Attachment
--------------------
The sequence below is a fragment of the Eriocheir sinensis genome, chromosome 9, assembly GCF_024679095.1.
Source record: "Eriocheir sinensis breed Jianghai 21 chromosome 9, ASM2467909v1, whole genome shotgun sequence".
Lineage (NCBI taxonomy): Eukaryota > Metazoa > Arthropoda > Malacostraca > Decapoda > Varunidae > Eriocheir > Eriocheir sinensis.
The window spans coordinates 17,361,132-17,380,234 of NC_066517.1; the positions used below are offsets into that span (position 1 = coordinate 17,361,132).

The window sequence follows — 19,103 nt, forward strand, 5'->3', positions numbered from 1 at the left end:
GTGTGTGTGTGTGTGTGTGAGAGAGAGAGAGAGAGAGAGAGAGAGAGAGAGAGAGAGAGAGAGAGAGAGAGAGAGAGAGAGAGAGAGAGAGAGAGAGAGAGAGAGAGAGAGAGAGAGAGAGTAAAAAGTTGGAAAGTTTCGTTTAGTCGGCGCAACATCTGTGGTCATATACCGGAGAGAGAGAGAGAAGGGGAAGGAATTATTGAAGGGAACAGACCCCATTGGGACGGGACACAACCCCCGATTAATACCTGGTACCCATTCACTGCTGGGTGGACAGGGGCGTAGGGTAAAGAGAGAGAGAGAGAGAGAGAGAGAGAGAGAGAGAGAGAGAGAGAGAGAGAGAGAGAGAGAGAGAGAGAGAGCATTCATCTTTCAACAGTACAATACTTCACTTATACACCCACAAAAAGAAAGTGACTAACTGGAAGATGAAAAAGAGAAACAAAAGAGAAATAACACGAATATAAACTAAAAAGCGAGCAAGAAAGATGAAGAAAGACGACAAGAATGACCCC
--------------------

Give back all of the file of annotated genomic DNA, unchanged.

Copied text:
The sequence below is a fragment of the Eriocheir sinensis genome, chromosome 9, assembly GCF_024679095.1.
Source record: "Eriocheir sinensis breed Jianghai 21 chromosome 9, ASM2467909v1, whole genome shotgun sequence".
Lineage (NCBI taxonomy): Eukaryota > Metazoa > Arthropoda > Malacostraca > Decapoda > Varunidae > Eriocheir > Eriocheir sinensis.
The window spans coordinates 17,361,132-17,380,234 of NC_066517.1; the positions used below are offsets into that span (position 1 = coordinate 17,361,132).

The window sequence follows — 19,103 nt, forward strand, 5'->3', positions numbered from 1 at the left end:
GTGTGTGTGTGTGTGTGTGAGAGAGAGAGAGAGAGAGAGAGAGAGAGAGAGAGAGAGAGAGAGAGAGAGAGAGAGAGAGAGAGAGAGAGAGAGAGAGAGAGAGAGAGAGAGAGAGAGAGAGTAAAAAGTTGGAAAGTTTCGTTTAGTCGGCGCAACATCTGTGGTCATATACCGGAGAGAGAGAGAGAAGGGGAAGGAATTATTGAAGGGAACAGACCCCATTGGGACGGGACACAACCCCCGATTAATACCTGGTACCCATTCACTGCTGGGTGGACAGGGGCGTAGGGTAAAGAGAGAGAGAGAGAGAGAGAGAGAGAGAGAGAGAGAGAGAGAGAGAGAGAGAGAGAGAGAGAGAGAGAGAGCATTCATCTTTCAACAGTACAATACTTCACTTATACACCCACAAAAAGAAAGTGACTAACTGGAAGATGAAAAAGAGAAACAAAAGAGAAATAACACGAATATAAACTAAAAAGCGAGCAAGAAAGATGAAGAAAGACGACAAGAATGACCCC